The absorbing topic of the time was naturally the future of the Transvaal. Hope warmed all hearts and helped every one to keep up a fictitious air  of cheerfulness. All thought that the rebellion would serve to strengthen the British in their determination to establish an effectual Government in the country and promote an enduring peace. The suspicion that the territory  would' be given back would have come on these hoping, waiting, and longing sufferers like a blast from the pole. Fortunately it was not given to them to foresee the humiliating end of their staunch endurance. Anathemas long and  deep were sounded at the mention of Dr Jorissen, who was looked upon as the fuse which set alight the rebellious temper of the Boers.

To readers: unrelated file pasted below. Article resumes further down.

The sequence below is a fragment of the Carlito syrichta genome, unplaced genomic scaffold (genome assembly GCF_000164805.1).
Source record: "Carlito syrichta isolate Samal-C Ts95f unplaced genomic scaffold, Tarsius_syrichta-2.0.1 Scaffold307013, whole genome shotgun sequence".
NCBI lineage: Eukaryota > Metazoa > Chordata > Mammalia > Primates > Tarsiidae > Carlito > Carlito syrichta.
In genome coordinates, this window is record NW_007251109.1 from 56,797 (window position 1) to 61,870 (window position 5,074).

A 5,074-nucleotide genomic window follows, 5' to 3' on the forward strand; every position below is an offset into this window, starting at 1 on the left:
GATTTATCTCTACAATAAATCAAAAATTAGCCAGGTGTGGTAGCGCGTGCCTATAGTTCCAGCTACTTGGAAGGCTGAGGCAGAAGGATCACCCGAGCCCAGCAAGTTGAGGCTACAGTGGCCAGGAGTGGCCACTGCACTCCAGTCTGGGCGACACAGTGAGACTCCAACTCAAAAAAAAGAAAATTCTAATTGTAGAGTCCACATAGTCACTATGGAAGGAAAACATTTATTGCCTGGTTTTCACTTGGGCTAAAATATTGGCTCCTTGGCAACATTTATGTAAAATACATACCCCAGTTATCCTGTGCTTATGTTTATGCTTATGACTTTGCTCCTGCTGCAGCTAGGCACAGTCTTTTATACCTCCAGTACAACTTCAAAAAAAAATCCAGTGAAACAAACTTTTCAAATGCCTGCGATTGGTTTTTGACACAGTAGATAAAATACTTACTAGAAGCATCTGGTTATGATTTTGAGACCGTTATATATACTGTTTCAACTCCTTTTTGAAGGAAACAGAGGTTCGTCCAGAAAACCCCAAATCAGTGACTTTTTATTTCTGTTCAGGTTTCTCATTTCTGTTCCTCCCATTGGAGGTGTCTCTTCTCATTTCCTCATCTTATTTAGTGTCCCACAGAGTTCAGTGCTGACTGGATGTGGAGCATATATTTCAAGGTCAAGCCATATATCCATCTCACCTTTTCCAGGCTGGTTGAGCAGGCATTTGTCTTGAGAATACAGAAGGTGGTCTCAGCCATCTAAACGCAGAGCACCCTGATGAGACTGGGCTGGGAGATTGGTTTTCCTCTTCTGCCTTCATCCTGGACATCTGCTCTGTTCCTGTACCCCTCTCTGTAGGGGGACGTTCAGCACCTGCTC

The enemy, however, never directly attacked the town. They contented themselves with  attempting to steal cattle and skirmishing, and generally harassing those within. Such fights as these were mainly due to British initiative, and these were not fraught with success to us. Of this period it is pitiful to write.  British valour and endurance were exhibited to the uttermost, and many gallant actions at different sorties might be recorded. So also might be given, did space allow, many instances of Boer cunning and Boer treachery-notably  the acts of firing on the flag of truce, and on ambulance waggons. There can be no doubt that the firing on the flag of truce by the Boers was intentional. Their own explanation of the cause of this uncivilised proceeding may  be taken for what it is worth. It appears that their troops were divided in opinion-that one party wished to continue fighting while another wished to surrender Hence the exhibition of double-dealing which had so confounding an  effect on their enemies, and so convenient a one for themselves. The Boers on the Majuba Hill fired on a flag of truce, the attack at Bronker's Spruit was made under cover of the white flag, and delay at Ingogo, to cover their  movement from shelter, was gained by means of the same vile expedient.